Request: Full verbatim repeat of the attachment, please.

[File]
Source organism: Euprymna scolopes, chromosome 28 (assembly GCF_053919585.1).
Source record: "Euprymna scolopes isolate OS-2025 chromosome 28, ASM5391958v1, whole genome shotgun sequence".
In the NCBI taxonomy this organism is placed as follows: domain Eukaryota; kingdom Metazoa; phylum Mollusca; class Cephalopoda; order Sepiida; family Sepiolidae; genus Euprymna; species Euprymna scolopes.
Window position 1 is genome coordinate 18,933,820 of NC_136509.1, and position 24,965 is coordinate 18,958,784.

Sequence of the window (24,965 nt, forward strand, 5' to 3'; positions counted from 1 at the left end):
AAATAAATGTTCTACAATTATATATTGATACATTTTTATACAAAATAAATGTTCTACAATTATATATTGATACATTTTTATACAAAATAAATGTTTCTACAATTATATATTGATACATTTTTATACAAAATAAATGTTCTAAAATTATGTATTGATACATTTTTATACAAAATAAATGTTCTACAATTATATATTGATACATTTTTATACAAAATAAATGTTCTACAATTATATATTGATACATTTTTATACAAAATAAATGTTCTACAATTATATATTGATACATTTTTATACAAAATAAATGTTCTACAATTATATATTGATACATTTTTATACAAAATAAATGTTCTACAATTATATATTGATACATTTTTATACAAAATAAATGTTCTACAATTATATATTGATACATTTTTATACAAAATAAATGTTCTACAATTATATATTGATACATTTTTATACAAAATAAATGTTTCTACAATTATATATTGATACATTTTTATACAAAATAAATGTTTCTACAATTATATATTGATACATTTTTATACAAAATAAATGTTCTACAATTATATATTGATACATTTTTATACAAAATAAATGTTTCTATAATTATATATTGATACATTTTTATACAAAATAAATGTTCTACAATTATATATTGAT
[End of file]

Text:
Source organism: Euprymna scolopes, chromosome 28 (assembly GCF_053919585.1).
Source record: "Euprymna scolopes isolate OS-2025 chromosome 28, ASM5391958v1, whole genome shotgun sequence".
In the NCBI taxonomy this organism is placed as follows: domain Eukaryota; kingdom Metazoa; phylum Mollusca; class Cephalopoda; order Sepiida; family Sepiolidae; genus Euprymna; species Euprymna scolopes.
Window position 1 is genome coordinate 18,933,820 of NC_136509.1, and position 24,965 is coordinate 18,958,784.

Sequence of the window (24,965 nt, forward strand, 5' to 3'; positions counted from 1 at the left end):
AAATAAATGTTCTACAATTATATATTGATACATTTTTATACAAAATAAATGTTCTACAATTATATATTGATACATTTTTATACAAAATAAATGTTTCTACAATTATATATTGATACATTTTTATACAAAATAAATGTTCTAAAATTATGTATTGATACATTTTTATACAAAATAAATGTTCTACAATTATATATTGATACATTTTTATACAAAATAAATGTTCTACAATTATATATTGATACATTTTTATACAAAATAAATGTTCTACAATTATATATTGATACATTTTTATACAAAATAAATGTTCTACAATTATATATTGATACATTTTTATACAAAATAAATGTTCTACAATTATATATTGATACATTTTTATACAAAATAAATGTTCTACAATTATATATTGATACATTTTTATACAAAATAAATGTTCTACAATTATATATTGATACATTTTTATACAAAATAAATGTTTCTACAATTATATATTGATACATTTTTATACAAAATAAATGTTTCTACAATTATATATTGATACATTTTTATACAAAATAAATGTTCTACAATTATATATTGATACATTTTTATACAAAATAAATGTTTCTATAATTATATATTGATACATTTTTATACAAAATAAATGTTCTACAATTATATATTGAT